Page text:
“Skyline” in the 1960s: Part VIII

(Recap: A number of seriously creative handmade houses dotted John Wickett’s scenic 4,400-acre Skyline property in the 1960s. They were tucked away, difficult to find, usually by invitation only– reached by hiking on crooked dirt paths, muddy in the spring– ducking under tangled tree limbs while pushing away dense leafy foliage… )

Predictably, none of the fantastic structures were designed to meet county building codes. After all they were built to challenge the imagination. One house featured a storybook “drawbridge with chains and platforms”.

But perhaps the most sensational creation was the fabulous treehouse built by Kendall Whiting.

“Kendall’s treehouse was five stories tall, 50 feet above the ground,” John Wickett told me. “He put in an elevator and a suspended sliding cable…”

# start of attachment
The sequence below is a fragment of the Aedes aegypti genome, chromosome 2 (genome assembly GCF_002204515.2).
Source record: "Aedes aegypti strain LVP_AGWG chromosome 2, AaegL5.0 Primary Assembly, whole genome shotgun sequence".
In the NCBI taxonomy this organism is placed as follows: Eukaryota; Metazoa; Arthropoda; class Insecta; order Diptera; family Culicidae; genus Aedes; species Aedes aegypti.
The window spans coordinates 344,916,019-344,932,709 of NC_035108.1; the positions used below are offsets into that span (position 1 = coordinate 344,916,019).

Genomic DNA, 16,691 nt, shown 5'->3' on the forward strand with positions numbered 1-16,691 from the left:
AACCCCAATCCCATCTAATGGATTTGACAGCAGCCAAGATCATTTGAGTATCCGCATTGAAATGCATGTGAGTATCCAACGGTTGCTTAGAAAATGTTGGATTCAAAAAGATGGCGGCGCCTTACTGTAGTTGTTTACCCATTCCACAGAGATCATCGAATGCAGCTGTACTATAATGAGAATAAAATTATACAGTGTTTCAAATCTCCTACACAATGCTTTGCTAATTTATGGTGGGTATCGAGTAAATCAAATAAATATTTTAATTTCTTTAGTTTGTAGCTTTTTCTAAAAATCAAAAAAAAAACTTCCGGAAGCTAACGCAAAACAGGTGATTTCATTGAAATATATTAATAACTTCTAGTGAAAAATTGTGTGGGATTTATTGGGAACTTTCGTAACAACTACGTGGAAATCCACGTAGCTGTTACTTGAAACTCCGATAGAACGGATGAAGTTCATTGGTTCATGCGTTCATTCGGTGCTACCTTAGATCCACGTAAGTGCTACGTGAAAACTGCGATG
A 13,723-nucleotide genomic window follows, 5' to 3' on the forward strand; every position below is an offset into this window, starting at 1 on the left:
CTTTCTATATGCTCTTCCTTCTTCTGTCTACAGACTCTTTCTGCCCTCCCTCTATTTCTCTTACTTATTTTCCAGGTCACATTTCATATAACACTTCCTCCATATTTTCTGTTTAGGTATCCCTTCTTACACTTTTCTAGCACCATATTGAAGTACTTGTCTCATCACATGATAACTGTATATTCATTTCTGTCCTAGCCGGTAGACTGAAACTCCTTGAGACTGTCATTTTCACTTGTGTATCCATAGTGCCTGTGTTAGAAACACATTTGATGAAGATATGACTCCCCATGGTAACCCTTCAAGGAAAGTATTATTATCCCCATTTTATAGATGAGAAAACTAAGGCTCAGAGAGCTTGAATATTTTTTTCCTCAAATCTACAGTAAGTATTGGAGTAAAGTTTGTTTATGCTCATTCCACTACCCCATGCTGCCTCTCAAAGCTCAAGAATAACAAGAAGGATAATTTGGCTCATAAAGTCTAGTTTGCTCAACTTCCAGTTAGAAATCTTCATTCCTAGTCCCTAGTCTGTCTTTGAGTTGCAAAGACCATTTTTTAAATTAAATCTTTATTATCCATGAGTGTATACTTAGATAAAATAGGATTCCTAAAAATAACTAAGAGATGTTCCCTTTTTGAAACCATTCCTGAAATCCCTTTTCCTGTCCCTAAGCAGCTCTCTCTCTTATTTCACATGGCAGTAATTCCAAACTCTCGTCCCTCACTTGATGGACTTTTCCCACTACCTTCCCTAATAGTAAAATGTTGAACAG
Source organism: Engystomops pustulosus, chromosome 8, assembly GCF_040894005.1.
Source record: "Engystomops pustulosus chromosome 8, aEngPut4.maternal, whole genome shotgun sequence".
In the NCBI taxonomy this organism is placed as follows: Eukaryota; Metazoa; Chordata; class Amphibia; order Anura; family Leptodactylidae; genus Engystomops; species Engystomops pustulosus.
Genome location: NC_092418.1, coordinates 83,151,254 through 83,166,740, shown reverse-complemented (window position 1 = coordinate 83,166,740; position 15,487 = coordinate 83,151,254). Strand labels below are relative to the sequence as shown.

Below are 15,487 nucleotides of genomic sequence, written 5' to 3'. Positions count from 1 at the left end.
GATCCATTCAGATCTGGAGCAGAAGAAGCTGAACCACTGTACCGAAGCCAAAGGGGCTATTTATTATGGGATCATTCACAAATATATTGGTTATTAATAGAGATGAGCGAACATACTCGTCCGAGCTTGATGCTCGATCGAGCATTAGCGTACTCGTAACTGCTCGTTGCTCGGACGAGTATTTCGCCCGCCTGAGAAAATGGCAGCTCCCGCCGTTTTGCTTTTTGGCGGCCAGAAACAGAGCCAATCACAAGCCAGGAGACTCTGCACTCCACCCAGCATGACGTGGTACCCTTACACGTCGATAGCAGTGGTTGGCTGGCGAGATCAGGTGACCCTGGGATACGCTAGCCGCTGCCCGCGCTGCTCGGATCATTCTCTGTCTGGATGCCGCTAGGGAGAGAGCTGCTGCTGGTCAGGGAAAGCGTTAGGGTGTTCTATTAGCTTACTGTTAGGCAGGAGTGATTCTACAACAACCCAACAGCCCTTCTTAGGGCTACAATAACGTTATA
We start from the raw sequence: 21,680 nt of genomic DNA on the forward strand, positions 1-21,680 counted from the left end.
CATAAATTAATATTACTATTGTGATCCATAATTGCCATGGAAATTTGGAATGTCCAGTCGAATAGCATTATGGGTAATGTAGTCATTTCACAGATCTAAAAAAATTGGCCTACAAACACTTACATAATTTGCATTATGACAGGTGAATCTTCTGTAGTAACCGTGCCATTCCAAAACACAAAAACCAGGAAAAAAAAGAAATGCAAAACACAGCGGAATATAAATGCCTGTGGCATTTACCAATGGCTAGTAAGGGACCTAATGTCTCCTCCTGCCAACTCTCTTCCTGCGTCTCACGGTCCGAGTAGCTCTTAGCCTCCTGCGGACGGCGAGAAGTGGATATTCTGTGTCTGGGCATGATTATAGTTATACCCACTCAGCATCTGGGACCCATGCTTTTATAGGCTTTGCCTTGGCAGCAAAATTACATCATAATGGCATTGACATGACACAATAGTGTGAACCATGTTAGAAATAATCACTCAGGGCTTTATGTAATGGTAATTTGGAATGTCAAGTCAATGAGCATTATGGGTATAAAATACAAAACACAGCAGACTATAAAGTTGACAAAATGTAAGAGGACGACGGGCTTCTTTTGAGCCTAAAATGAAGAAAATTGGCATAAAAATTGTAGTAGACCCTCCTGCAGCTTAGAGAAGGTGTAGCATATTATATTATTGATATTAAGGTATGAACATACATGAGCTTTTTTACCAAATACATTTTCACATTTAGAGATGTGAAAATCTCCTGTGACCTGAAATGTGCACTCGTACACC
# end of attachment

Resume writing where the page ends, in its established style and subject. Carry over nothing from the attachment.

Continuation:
Five stories tall? An elevator? 50 feet above ground?

No wonder Kendall Whiting’s magical treehouse was the talk of Skyline and Beyond. (And that’s what it was, truly magical– I know, I actually rode in the “elevator” to the top of the treehouse).

But Whiting’s treehouse became so famous that it also brought worries. “We were afraid of lawsuits,” John admitted. He had good reason to be concerned. By now word had spread fast about the flower children who lived in fantastic houses on an incredible mountain with huge redwoods and cool meadows.

“Too many people were getting up around there,” Wickett said, “and it was getting to be a problem. All the sightseers wanted to see the property and the treehouse.”

(Sadly, eventually Kendall Whiting would fall out of his treehouse–and the amazing structure he created was torn down.)

…To Be Continued…